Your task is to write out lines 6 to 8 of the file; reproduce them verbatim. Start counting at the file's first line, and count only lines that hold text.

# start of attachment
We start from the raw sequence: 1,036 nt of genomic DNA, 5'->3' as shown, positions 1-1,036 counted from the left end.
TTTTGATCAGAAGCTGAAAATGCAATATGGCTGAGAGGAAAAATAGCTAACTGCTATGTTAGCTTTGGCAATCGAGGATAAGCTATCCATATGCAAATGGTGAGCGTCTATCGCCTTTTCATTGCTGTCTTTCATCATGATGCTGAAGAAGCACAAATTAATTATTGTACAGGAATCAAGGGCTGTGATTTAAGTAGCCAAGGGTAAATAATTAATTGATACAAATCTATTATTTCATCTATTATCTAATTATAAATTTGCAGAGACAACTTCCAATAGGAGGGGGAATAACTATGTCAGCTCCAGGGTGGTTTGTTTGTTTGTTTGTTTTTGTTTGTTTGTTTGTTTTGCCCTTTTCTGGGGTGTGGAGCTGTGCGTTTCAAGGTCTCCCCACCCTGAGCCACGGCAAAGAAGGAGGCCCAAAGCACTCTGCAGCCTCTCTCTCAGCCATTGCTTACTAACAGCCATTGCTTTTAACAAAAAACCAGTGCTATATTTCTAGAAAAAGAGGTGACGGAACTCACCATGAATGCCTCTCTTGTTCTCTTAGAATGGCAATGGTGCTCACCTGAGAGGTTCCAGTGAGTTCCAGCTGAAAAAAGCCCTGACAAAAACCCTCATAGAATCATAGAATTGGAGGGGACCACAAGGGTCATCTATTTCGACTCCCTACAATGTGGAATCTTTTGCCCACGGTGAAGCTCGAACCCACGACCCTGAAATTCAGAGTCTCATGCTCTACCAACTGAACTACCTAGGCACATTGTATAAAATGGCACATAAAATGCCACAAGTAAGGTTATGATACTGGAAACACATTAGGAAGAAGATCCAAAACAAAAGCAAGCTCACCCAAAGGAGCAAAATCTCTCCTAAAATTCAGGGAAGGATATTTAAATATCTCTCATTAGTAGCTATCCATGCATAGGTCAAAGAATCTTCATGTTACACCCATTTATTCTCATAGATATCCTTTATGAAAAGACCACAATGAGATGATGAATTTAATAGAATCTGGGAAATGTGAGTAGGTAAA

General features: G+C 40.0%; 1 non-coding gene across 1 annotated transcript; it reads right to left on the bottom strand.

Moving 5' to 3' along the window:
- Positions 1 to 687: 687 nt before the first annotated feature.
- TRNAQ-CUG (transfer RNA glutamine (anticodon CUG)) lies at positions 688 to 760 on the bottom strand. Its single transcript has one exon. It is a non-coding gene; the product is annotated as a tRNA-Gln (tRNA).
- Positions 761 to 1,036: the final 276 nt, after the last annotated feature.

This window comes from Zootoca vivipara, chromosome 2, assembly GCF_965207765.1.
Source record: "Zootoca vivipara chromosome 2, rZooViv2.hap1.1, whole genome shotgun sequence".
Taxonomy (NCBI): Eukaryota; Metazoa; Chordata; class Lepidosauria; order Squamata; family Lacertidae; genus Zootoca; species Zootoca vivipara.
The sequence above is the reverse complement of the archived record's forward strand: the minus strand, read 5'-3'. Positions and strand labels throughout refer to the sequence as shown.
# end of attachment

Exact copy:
- TRNAQ-CUG (transfer RNA glutamine (anticodon CUG)) lies at positions 688 to 760 on the bottom strand. Its single transcript has one exon. It is a non-coding gene; the product is annotated as a tRNA-Gln (tRNA).
- Positions 761 to 1,036: the final 276 nt, after the last annotated feature.

This window comes from Zootoca vivipara, chromosome 2, assembly GCF_965207765.1.